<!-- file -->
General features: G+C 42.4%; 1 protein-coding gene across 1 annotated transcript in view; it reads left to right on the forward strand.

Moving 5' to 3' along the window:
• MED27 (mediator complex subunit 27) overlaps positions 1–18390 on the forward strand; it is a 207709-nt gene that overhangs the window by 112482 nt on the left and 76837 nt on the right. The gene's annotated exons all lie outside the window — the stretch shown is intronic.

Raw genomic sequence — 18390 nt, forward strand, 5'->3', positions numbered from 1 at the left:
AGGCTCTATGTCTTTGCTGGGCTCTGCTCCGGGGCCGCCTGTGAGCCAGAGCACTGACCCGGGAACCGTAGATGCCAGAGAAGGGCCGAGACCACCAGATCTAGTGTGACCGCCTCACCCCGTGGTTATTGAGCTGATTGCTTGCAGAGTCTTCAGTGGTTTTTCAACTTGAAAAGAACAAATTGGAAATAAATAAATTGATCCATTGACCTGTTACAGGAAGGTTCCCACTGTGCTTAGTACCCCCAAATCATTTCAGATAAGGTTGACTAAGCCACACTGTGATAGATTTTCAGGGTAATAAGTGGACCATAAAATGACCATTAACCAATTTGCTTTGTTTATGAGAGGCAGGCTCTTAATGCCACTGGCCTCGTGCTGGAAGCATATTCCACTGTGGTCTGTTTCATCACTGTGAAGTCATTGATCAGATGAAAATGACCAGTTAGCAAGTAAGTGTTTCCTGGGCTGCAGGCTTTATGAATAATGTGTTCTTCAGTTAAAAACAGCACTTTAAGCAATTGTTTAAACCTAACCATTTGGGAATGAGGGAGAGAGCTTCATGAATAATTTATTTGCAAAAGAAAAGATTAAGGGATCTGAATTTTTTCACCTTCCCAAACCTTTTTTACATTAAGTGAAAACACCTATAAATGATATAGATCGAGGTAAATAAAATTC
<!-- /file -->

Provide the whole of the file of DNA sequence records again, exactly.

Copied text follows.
General features: G+C 42.4%; 1 protein-coding gene across 1 annotated transcript in view; it reads left to right on the forward strand.

Moving 5' to 3' along the window:
• MED27 (mediator complex subunit 27) overlaps positions 1–18390 on the forward strand; it is a 207709-nt gene that overhangs the window by 112482 nt on the left and 76837 nt on the right. The gene's annotated exons all lie outside the window — the stretch shown is intronic.

Raw genomic sequence — 18390 nt, forward strand, 5'->3', positions numbered from 1 at the left:
AGGCTCTATGTCTTTGCTGGGCTCTGCTCCGGGGCCGCCTGTGAGCCAGAGCACTGACCCGGGAACCGTAGATGCCAGAGAAGGGCCGAGACCACCAGATCTAGTGTGACCGCCTCACCCCGTGGTTATTGAGCTGATTGCTTGCAGAGTCTTCAGTGGTTTTTCAACTTGAAAAGAACAAATTGGAAATAAATAAATTGATCCATTGACCTGTTACAGGAAGGTTCCCACTGTGCTTAGTACCCCCAAATCATTTCAGATAAGGTTGACTAAGCCACACTGTGATAGATTTTCAGGGTAATAAGTGGACCATAAAATGACCATTAACCAATTTGCTTTGTTTATGAGAGGCAGGCTCTTAATGCCACTGGCCTCGTGCTGGAAGCATATTCCACTGTGGTCTGTTTCATCACTGTGAAGTCATTGATCAGATGAAAATGACCAGTTAGCAAGTAAGTGTTTCCTGGGCTGCAGGCTTTATGAATAATGTGTTCTTCAGTTAAAAACAGCACTTTAAGCAATTGTTTAAACCTAACCATTTGGGAATGAGGGAGAGAGCTTCATGAATAATTTATTTGCAAAAGAAAAGATTAAGGGATCTGAATTTTTTCACCTTCCCAAACCTTTTTTACATTAAGTGAAAACACCTATAAATGATATAGATCGAGGTAAATAAAATTC